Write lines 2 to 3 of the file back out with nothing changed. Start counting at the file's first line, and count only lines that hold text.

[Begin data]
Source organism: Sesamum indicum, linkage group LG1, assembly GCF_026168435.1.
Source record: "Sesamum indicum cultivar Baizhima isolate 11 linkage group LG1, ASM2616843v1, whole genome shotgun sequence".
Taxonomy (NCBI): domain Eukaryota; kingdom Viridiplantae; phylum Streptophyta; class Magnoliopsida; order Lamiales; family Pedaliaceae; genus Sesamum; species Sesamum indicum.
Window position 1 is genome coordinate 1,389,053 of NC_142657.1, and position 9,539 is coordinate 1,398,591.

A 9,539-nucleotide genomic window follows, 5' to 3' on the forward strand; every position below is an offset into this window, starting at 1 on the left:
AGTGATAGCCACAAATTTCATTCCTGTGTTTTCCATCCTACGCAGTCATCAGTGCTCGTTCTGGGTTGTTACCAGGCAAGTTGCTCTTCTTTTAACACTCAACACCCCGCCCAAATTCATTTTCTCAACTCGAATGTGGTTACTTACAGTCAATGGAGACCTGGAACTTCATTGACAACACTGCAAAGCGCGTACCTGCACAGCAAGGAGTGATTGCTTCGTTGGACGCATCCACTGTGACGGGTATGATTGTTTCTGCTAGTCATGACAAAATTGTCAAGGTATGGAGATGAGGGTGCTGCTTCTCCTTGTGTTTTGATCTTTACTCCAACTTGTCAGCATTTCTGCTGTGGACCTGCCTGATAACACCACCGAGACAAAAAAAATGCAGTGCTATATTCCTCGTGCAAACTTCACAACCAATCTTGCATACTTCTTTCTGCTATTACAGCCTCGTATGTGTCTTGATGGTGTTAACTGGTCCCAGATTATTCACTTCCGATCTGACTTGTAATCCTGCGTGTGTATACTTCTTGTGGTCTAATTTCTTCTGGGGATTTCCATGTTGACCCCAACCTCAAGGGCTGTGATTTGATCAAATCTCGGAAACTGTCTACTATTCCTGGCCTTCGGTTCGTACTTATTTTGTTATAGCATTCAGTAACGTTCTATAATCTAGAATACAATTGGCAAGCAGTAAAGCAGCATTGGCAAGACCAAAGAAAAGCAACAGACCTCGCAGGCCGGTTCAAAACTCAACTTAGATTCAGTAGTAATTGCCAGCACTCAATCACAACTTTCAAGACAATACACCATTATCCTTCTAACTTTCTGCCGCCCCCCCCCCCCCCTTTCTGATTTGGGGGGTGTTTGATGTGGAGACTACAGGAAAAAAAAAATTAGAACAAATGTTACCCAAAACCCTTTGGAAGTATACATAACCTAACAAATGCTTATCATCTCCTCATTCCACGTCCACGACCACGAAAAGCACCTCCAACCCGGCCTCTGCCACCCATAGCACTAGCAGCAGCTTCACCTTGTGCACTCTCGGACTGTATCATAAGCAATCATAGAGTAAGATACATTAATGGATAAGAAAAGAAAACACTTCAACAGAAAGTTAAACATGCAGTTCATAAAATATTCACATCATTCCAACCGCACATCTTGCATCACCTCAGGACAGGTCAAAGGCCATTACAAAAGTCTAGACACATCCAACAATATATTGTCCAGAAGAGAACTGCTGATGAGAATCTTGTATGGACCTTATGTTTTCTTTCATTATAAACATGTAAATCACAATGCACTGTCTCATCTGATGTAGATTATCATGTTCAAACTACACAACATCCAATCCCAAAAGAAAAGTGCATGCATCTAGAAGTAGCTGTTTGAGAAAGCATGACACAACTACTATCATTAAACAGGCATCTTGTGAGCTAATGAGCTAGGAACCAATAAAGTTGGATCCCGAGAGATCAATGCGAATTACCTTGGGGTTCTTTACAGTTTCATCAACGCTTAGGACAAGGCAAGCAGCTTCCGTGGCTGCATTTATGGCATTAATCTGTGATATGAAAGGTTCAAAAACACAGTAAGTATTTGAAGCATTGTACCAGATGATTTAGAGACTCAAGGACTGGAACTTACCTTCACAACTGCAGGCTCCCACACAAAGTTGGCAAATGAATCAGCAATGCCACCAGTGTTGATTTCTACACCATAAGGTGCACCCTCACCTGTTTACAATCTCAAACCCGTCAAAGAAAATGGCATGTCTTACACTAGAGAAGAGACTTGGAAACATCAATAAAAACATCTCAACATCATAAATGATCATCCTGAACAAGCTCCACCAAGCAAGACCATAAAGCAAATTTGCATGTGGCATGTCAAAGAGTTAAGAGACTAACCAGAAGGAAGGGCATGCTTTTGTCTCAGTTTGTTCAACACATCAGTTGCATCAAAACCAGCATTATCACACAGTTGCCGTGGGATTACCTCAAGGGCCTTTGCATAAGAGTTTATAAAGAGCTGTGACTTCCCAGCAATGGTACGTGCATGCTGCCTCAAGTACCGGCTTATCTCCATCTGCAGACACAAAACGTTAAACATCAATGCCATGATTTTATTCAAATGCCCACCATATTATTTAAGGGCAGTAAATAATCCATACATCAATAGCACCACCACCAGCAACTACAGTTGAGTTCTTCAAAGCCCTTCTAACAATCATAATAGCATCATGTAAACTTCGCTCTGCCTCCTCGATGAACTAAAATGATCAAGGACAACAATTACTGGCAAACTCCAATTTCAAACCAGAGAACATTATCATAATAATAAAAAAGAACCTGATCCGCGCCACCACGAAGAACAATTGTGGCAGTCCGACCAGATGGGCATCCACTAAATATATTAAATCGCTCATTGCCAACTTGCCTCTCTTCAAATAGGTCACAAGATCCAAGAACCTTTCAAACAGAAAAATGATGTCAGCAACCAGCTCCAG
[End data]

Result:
Source record: "Sesamum indicum cultivar Baizhima isolate 11 linkage group LG1, ASM2616843v1, whole genome shotgun sequence".
Taxonomy (NCBI): domain Eukaryota; kingdom Viridiplantae; phylum Streptophyta; class Magnoliopsida; order Lamiales; family Pedaliaceae; genus Sesamum; species Sesamum indicum.